The Blues took away quite a bit to be optimistic about, while the Cranks thought it was a wholly unsatisfying victory.
Most rational UCLA fans probably are evenly split themselves. The 2-2 season and all of the questions and "issues" that have arisen from it have made most mainstream UCLA fans schizophrenic. Their Blue personality will surface and it will say, "The offense showed in the second half it's turned the corner." Then the ugly Crank head will rear and spout off with, "The vanilla offense is limited and will never allow this team to win consistently."
So, for UCLA schizos, which voice do you believe?
The schizophrenia does seem to be widdled down to the topic of the offense. There are "issues" every week, as Head Coach Karl Dorrell likes to call them. This week the team recycled the old issue of penalties (hey, we should all recycle). But all in all, the battle lines seem to be drawn predominantly over the UCLA offense.
The Blue Perspective:
The offense improved. It gained 323 yards, the first time it's gone over 300 yards yet this season. It's an indication of continued improvement, having gained in the low 200s the first two weeks and then 271 against Oklahoma. So, it could very well be the case that Dorrell and the players keep emphasizing: They're getting better and it's just a matter of time until the players gel (the most over-used word in sports; it's the sports equivalent of "cute") and the offense is hitting on all cylinders (another good cliché). When the light went on (man, I'm on a sports cliché roll now) for Drew Olson in the second half, he went 7 for 10 for 136 yards and two touchdowns and had his career best day, totaling 258 yards total for the game in passing.
The playbook was expanded. You saw things you hadn't seen in the first three games. The fullbacks went in motion. There was a reverse to Junior Taylor. The ball was thrown downfield more.
The Crank Perspective:
Any signs of life you saw were against a vastly inferior team in San Diego State, so you have to take it all with a grain of salt.
The offense is too conservative and thus won't succeed in the college football environment. Not only are the plays vanilla, the play-calling is really the conservative culprit. Even if UCLA stuck with this limited playbook, the play-calling could be more imaginative and dynamic. The play-calling is conservative overall, but gets horribly conservative at times when it should be more aggressive.
The back-breaker in this game for those who were holding out hope that the offense would be unleashed was in the fourth quarter. The offense had sputtered for most of the game, held back, to be fair, quite often by penalties. Drew Olson then threw a pretty bomb to Craig Bragg for a gain of 54 yards that brought the ball to the San Diego State 19. At this point, many UCLA fans were excited, saying to themselves, "Ha! This is it! The offense has finally gotten unleashed! Now, while San Diego State is reeling, be aggressive. Throw into the endzone and knock ‘em out. It will bring the score to 27-3 and give us the hint of the feeling that UCLA should have against San Diego State. It will put faith in our coaching staff that they were just waiting for the corner-to-be turned in the players' execution to then start calling some aggressive plays!"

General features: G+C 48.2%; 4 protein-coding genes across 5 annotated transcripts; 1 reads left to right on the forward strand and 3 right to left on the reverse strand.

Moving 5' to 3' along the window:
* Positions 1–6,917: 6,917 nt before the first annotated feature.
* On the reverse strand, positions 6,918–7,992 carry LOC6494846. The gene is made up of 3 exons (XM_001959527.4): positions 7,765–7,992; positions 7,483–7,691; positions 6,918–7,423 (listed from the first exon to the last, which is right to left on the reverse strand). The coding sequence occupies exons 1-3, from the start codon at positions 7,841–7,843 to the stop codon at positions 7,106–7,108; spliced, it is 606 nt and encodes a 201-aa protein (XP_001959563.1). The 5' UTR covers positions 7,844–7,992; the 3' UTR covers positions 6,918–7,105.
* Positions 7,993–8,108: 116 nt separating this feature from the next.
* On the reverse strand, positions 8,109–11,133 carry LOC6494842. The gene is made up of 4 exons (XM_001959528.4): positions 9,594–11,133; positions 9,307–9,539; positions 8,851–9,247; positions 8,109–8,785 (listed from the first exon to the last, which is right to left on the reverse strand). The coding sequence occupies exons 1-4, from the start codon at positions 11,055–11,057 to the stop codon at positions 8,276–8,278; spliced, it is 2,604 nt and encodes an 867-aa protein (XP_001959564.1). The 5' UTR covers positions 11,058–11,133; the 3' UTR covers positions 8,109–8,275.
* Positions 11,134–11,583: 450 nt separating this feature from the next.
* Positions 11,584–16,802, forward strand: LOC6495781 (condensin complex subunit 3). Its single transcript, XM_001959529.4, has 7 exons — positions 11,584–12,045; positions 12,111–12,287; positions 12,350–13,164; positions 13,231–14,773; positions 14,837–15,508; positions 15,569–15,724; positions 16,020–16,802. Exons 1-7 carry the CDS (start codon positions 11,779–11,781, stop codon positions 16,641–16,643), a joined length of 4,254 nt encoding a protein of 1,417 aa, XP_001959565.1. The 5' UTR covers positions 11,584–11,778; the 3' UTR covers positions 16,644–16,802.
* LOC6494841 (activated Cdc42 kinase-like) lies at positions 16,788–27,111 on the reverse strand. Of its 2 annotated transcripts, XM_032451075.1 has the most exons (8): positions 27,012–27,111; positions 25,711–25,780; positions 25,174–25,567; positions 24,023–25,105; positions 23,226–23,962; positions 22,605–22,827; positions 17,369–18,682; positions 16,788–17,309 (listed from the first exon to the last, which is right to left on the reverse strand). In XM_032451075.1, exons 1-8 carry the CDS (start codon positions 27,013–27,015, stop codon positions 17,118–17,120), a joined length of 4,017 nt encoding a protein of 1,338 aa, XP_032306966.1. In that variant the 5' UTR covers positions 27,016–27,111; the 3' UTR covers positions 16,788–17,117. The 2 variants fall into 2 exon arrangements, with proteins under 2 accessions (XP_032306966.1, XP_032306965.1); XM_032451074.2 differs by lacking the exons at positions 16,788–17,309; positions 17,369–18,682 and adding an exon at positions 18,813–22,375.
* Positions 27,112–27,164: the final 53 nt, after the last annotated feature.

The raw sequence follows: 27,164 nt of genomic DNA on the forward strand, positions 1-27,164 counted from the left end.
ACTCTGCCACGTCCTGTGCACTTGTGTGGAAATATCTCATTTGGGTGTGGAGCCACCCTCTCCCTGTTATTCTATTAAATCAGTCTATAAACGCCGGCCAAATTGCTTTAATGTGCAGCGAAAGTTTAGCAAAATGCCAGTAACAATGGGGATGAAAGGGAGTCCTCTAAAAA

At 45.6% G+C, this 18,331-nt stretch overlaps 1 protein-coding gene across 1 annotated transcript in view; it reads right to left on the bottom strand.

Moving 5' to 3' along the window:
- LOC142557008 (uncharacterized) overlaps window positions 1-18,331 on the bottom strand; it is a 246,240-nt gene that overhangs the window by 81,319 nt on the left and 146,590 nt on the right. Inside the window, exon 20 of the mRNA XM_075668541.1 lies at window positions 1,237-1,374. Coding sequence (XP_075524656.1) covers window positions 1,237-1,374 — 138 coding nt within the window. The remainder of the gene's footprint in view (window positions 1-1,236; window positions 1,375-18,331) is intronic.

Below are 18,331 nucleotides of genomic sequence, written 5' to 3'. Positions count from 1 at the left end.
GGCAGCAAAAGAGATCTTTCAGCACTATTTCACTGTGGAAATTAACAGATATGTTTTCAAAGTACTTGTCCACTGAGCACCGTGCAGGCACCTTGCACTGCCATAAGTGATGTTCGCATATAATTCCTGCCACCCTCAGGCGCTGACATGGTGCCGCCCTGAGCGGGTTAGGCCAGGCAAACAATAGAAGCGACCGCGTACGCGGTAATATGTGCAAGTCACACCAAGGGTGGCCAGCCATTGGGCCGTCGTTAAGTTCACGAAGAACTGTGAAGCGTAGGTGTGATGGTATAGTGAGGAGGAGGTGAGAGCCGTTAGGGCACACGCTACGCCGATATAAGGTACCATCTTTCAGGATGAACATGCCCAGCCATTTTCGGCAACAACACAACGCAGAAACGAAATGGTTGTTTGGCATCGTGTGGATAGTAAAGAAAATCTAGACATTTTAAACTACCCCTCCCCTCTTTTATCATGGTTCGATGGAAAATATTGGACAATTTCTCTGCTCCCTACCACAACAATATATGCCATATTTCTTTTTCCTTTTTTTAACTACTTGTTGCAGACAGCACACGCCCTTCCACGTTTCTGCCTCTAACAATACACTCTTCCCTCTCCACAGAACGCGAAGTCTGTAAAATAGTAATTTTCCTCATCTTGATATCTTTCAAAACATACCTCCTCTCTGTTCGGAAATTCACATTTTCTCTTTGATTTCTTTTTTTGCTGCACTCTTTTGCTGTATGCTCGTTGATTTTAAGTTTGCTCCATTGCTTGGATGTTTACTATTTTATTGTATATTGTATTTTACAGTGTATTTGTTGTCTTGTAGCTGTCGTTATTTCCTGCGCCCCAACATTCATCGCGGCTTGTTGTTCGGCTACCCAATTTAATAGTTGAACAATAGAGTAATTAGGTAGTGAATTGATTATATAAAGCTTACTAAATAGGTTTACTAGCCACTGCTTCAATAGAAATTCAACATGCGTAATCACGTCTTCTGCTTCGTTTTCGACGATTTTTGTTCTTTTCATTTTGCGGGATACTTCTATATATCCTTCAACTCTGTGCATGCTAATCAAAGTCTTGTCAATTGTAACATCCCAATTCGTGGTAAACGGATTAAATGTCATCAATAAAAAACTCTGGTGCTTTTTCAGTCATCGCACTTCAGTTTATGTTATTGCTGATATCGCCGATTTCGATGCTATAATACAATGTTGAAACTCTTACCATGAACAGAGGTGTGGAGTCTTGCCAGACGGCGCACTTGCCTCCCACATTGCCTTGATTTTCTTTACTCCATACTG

At the SDSU 19-yard line, UCLA then ran on first down. Disappointing, but Maurice Drew actually gained six yards. A missed opportunity to be aggressive, but heck, Drew gained six yards. So, on 2nd-and-four, a perfect opportunity to then throw into the end zone, UCLA runs again with Drew for no gain. This is all, mind you, against a SDSU stacked box. So, now on third-and-four, with SDSU's blitzers keying on the pass, UCLA then brings Olson back in a conventional drop. He's sacked, fumbles and SDSU recovers.
Many UCLA fans that I spoke with over the weekend dropped off the offensive bandwagon with this series. If they would have throw into the endzone in this instance, and even had the pass intercepted, many still would have been riding the bandwagon. But, starting from the Aztec 19, and doing the run-twice-throw-on-third conservative routine spoiled the beauty of the 54-yard Olson-to-Bragg hook up. It was one of the most deflating moments of the first four games, especially for the fans who were trying to have faith in the explanations they were hearing from the coaches and players ("we're conservative in situations where we're backed up in our own territory.").
So, in considering both perspectives, the Blue voice and the Crank voice, where should we stand?